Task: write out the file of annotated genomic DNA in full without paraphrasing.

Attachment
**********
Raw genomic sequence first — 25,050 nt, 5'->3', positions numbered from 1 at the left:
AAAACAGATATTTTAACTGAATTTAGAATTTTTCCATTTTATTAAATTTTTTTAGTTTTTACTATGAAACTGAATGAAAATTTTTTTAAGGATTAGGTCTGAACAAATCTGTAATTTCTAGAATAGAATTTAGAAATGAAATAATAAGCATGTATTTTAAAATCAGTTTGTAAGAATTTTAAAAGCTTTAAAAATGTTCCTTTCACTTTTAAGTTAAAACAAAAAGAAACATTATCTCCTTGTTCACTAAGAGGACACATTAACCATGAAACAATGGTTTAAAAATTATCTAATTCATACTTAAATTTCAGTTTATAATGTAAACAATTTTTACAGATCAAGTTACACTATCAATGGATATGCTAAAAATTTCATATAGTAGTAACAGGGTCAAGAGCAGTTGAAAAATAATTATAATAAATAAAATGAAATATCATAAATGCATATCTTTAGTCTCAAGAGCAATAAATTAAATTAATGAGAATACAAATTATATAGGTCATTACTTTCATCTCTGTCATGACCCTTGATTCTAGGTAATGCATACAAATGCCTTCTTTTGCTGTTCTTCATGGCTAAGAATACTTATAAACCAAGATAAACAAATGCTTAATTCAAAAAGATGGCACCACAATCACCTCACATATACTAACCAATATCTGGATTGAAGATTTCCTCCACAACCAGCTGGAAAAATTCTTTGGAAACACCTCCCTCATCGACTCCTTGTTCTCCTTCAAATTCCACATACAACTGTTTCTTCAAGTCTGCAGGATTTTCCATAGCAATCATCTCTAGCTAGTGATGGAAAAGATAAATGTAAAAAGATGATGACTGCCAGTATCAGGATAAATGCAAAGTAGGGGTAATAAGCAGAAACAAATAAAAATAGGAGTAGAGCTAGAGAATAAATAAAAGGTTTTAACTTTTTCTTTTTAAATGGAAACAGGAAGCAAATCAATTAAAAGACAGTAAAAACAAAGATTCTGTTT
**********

Raw genomic sequence first — 25,050 nt, 5'->3', positions numbered from 1 at the left:
AAAACAGATATTTTAACTGAATTTAGAATTTTTCCATTTTATTAAATTTTTTTAGTTTTTACTATGAAACTGAATGAAAATTTTTTTAAGGATTAGGTCTGAACAAATCTGTAATTTCTAGAATAGAATTTAGAAATGAAATAATAAGCATGTATTTTAAAATCAGTTTGTAAGAATTTTAAAAGCTTTAAAAATGTTCCTTTCACTTTTAAGTTAAAACAAAAAGAAACATTATCTCCTTGTTCACTAAGAGGACACATTAACCATGAAACAATGGTTTAAAAATTATCTAATTCATACTTAAATTTCAGTTTATAATGTAAACAATTTTTACAGATCAAGTTACACTATCAATGGATATGCTAAAAATTTCATATAGTAGTAACAGGGTCAAGAGCAGTTGAAAAATAATTATAATAAATAAAATGAAATATCATAAATGCATATCTTTAGTCTCAAGAGCAATAAATTAAATTAATGAGAATACAAATTATATAGGTCATTACTTTCATCTCTGTCATGACCCTTGATTCTAGGTAATGCATACAAATGCCTTCTTTTGCTGTTCTTCATGGCTAAGAATACTTATAAACCAAGATAAACAAATGCTTAATTCAAAAAGATGGCACCACAATCACCTCACATATACTAACCAATATCTGGATTGAAGATTTCCTCCACAACCAGCTGGAAAAATTCTTTGGAAACACCTCCCTCATCGACTCCTTGTTCTCCTTCAAATTCCACATACAACTGTTTCTTCAAGTCTGCAGGATTTTCCATAGCAATCATCTCTAGCTAGTGATGGAAAAGATAAATGTAAAAAGATGATGACTGCCAGTATCAGGATAAATGCAAAGTAGGGGTAATAAGCAGAAACAAATAAAAATAGGAGTAGAGCTAGAGAATAAATAAAAGGTTTTAACTTTTTCTTTTTAAATGGAAACAGGAAGCAAATCAATTAAAAGACAGTAAAAACAAAGATTCTGTTT